Monday, January 30, 2012

Can the Supreme Court bring closure to Army Chief age row?

The General is fighting for his honour. Only an SC verdict will bring closure to Army chief age row by Venky Vembu Jan 19, 2012
When a military strategy isn’t going well or risks excessive losses, wisdom lies in reviewing it, even if it entails retreat from entrenched positions.

The controversy over the date of birth of the Army chief, Gen VK Singh, which has unfortunately pitted the civilian and the military pillars of the state as combatants, now risks going past the point of no return.

The Army chief is battling to protect his honour over the discrepancy in the military records over his date of birth. The civilian bureaucracy and their ministerial masters had several opportunities to make mid-course correction, but having missed them, it is today unyielding in its defence of its earlier decision regarding the Army chief’s date of birth.

There is plenty of blame to go around, but primarily, it is bureaucratic cussedness, backed by ministerial mulishness, that has escalated the matter thus far, and even today inhibits the government from accepting a good soldier’s word on the circumstances in which the discrepancy about his date of birth crept into the military records.

From accounts that are now coming to the surface in the light of the Army chief’s filing before the Supreme Court, his efforts over the years at reconciling the records after the discrepancy in his birthdate first cropped appear to have been systematically blunted.

Gen Singh has been trying since as early as in 1985 to correct the records, and was told that the correction would be effected in the normal course. Yet, it was never done.

Assurances from successive army chiefs and ministers that the record would be set right, or that a face-saving and honourable resolution to the embarrassing controversy would be found, have come to nothing.

Yet, over the years, the Military Secretary branch had tacitly acknowledged, while processing the several illustrious awards that Gen Singh has been decorated with, that his date of birth was indeed 10 May 1951.

It wasn’t until May 2006 that the matter surfaced again: That month, the Military Secretary branch noted that Gen Singh’s date on its records did not match with the records of the Adjutant General branch.

In July 2008, Gen Singh was assured by the then Army chief, Gen Deepak Kapoor, that the records would be cleaned up to clear the discrepancy, but the military bureaucracy appears not to have delivered.

Even up until last week, before Gen Singh crossed the Rubicon and moved the Supreme Court, he was assured by Finance Minister (and former Defence Minister) Pranab Mukherjee that an honourable way out would be worked out, with the government accepting the General’s claim in respect of his date of birth if he agreed to retire in May this year.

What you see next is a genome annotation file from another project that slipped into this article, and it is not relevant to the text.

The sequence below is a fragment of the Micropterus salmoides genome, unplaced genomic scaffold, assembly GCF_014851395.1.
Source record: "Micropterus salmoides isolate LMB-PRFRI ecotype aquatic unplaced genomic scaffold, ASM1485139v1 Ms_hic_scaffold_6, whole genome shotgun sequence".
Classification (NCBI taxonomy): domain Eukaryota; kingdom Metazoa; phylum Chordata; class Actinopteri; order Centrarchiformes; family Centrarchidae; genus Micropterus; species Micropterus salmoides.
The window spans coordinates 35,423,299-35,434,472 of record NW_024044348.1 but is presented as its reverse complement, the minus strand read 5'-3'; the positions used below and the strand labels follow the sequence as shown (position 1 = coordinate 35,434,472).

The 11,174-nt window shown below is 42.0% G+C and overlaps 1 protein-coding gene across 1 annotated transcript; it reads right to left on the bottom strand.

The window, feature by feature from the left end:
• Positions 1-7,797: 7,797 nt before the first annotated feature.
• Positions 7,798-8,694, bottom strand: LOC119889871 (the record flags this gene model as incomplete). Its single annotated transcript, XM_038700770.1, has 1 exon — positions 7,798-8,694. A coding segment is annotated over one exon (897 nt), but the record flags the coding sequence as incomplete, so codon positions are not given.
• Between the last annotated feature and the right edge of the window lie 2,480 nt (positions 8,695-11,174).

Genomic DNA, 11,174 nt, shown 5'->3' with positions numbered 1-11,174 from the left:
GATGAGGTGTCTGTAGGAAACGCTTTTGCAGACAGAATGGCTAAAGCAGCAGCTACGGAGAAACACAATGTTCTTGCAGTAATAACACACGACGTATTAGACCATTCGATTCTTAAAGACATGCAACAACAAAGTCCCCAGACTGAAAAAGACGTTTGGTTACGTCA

The Indian Express reports that Gen Singh seemed inclined to accept such a compromise formula, provided it would be effected before a public interest petition, filed by an ex-servicemen’s association, came up for hearing before the Supreme Court. (That PIL will now be heard has been dismissed, which was why Gen Singh moved to file his affidavit before the Supreme Court earlier this week.)

But even that formula was spiked by the defence ministry bureaucracy, virtually forcing Gen Singh to take the unprecedented step of moving the Supreme Court.

Even now, there are various compromise formulae being floated under which the government would reconcile the military records in a way that accepts Gen Singh’s word – and protects his honour – and simultaneously secure his premature retirement in May this year.

But such a compromise formula would again be susceptible to legal challenge, because so much else rides on it.

Under the circumstances, there is a strong a case to allow the Supreme Court to go into the merits of the case, and deliver a verdict on the General’s date of birth. Sure, a court-mandated resolution isn’t the best way to resolve what has escalated into an unseemly tussle between the civilian and military pillars. It may not be as “neat” as a compromise formula.

But at least it will have the stamp of judicial authority on a contentious issue. It will bring a closure to this sordid episode in a way that a compromise formula, which could again be dragged back to court, will not.
Only an SC verdict will bring closure to Army chief age row

Comment by Soumen Sengupta Pundit
I think the main issue is that with the type of corruption and nepotism going on with the Politicians, nobody believes them. They are losing their credibility hence no Indians are convinced about the logic even it may be right. I think this is a dangerous precedent for a democracy, everybody knows somewhere it needs to end... but the million dollar question is "HOW".

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